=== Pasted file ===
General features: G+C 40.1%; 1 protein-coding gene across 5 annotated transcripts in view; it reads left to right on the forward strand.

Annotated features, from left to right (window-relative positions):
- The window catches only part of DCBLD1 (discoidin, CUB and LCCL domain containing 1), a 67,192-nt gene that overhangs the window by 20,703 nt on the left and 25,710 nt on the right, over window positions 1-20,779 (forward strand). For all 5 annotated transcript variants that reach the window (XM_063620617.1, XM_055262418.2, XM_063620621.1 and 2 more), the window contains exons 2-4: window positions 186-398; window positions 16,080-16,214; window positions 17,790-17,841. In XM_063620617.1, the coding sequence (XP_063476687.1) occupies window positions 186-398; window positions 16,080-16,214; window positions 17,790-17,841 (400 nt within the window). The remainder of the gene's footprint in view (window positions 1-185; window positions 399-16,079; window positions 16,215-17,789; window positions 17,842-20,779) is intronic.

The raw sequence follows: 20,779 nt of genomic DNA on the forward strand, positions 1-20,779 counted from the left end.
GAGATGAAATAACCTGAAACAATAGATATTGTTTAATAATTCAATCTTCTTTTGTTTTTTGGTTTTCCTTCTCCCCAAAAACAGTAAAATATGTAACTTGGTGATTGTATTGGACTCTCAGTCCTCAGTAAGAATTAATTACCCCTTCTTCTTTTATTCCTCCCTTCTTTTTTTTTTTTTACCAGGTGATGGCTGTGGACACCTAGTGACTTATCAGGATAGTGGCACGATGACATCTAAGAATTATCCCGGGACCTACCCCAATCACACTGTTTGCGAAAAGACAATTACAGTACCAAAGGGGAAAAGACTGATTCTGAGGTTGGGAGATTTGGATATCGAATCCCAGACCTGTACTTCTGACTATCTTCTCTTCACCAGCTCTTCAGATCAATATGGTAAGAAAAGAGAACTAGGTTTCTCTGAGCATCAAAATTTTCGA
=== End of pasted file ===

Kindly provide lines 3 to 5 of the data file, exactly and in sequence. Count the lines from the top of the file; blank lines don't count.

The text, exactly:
- The window catches only part of DCBLD1 (discoidin, CUB and LCCL domain containing 1), a 67,192-nt gene that overhangs the window by 20,703 nt on the left and 25,710 nt on the right, over window positions 1-20,779 (forward strand). For all 5 annotated transcript variants that reach the window (XM_063620617.1, XM_055262418.2, XM_063620621.1 and 2 more), the window contains exons 2-4: window positions 186-398; window positions 16,080-16,214; window positions 17,790-17,841. In XM_063620617.1, the coding sequence (XP_063476687.1) occupies window positions 186-398; window positions 16,080-16,214; window positions 17,790-17,841 (400 nt within the window). The remainder of the gene's footprint in view (window positions 1-185; window positions 399-16,079; window positions 16,215-17,789; window positions 17,842-20,779) is intronic.

The raw sequence follows: 20,779 nt of genomic DNA on the forward strand, positions 1-20,779 counted from the left end.
GAGATGAAATAACCTGAAACAATAGATATTGTTTAATAATTCAATCTTCTTTTGTTTTTTGGTTTTCCTTCTCCCCAAAAACAGTAAAATATGTAACTTGGTGATTGTATTGGACTCTCAGTCCTCAGTAAGAATTAATTACCCCTTCTTCTTTTATTCCTCCCTTCTTTTTTTTTTTTTACCAGGTGATGGCTGTGGACACCTAGTGACTTATCAGGATAGTGGCACGATGACATCTAAGAATTATCCCGGGACCTACCCCAATCACACTGTTTGCGAAAAGACAATTACAGTACCAAAGGGGAAAAGACTGATTCTGAGGTTGGGAGATTTGGATATCGAATCCCAGACCTGTACTTCTGACTATCTTCTCTTCACCAGCTCTTCAGATCAATATGGTAAGAAAAGAGAACTAGGTTTCTCTGAGCATCAAAATTTTCGA